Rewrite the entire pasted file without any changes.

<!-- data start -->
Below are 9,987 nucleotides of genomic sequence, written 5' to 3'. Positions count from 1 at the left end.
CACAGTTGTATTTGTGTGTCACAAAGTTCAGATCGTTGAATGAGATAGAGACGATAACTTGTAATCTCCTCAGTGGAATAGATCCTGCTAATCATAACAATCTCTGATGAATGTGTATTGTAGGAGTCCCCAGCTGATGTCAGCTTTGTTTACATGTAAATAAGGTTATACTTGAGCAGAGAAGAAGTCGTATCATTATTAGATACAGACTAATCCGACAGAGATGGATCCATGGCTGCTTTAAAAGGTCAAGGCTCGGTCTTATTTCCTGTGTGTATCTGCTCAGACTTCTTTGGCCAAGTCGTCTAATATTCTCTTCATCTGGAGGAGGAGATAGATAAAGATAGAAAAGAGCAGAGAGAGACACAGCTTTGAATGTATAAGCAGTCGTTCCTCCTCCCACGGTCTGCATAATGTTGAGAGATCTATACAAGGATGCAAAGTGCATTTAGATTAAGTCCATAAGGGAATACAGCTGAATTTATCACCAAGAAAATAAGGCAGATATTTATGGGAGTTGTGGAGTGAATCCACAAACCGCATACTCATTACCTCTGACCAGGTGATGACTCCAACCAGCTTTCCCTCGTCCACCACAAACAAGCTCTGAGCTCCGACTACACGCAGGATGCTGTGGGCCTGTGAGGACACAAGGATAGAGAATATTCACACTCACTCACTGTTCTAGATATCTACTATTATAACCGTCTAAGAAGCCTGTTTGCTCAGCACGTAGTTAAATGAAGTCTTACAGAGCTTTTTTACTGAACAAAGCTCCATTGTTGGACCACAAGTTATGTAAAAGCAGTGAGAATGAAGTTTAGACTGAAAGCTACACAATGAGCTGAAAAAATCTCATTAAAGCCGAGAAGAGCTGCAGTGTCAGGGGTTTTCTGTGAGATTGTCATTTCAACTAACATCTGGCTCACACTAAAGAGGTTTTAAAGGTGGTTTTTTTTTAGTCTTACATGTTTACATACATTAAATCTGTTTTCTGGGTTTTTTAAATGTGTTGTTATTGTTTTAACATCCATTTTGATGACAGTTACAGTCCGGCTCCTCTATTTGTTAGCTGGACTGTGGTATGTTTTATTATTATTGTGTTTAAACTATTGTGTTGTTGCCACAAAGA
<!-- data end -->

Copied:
Below are 9,987 nucleotides of genomic sequence, written 5' to 3'. Positions count from 1 at the left end.
CACAGTTGTATTTGTGTGTCACAAAGTTCAGATCGTTGAATGAGATAGAGACGATAACTTGTAATCTCCTCAGTGGAATAGATCCTGCTAATCATAACAATCTCTGATGAATGTGTATTGTAGGAGTCCCCAGCTGATGTCAGCTTTGTTTACATGTAAATAAGGTTATACTTGAGCAGAGAAGAAGTCGTATCATTATTAGATACAGACTAATCCGACAGAGATGGATCCATGGCTGCTTTAAAAGGTCAAGGCTCGGTCTTATTTCCTGTGTGTATCTGCTCAGACTTCTTTGGCCAAGTCGTCTAATATTCTCTTCATCTGGAGGAGGAGATAGATAAAGATAGAAAAGAGCAGAGAGAGACACAGCTTTGAATGTATAAGCAGTCGTTCCTCCTCCCACGGTCTGCATAATGTTGAGAGATCTATACAAGGATGCAAAGTGCATTTAGATTAAGTCCATAAGGGAATACAGCTGAATTTATCACCAAGAAAATAAGGCAGATATTTATGGGAGTTGTGGAGTGAATCCACAAACCGCATACTCATTACCTCTGACCAGGTGATGACTCCAACCAGCTTTCCCTCGTCCACCACAAACAAGCTCTGAGCTCCGACTACACGCAGGATGCTGTGGGCCTGTGAGGACACAAGGATAGAGAATATTCACACTCACTCACTGTTCTAGATATCTACTATTATAACCGTCTAAGAAGCCTGTTTGCTCAGCACGTAGTTAAATGAAGTCTTACAGAGCTTTTTTACTGAACAAAGCTCCATTGTTGGACCACAAGTTATGTAAAAGCAGTGAGAATGAAGTTTAGACTGAAAGCTACACAATGAGCTGAAAAAATCTCATTAAAGCCGAGAAGAGCTGCAGTGTCAGGGGTTTTCTGTGAGATTGTCATTTCAACTAACATCTGGCTCACACTAAAGAGGTTTTAAAGGTGGTTTTTTTTTAGTCTTACATGTTTACATACATTAAATCTGTTTTCTGGGTTTTTTAAATGTGTTGTTATTGTTTTAACATCCATTTTGATGACAGTTACAGTCCGGCTCCTCTATTTGTTAGCTGGACTGTGGTATGTTTTATTATTATTGTGTTTAAACTATTGTGTTGTTGCCACAAAGA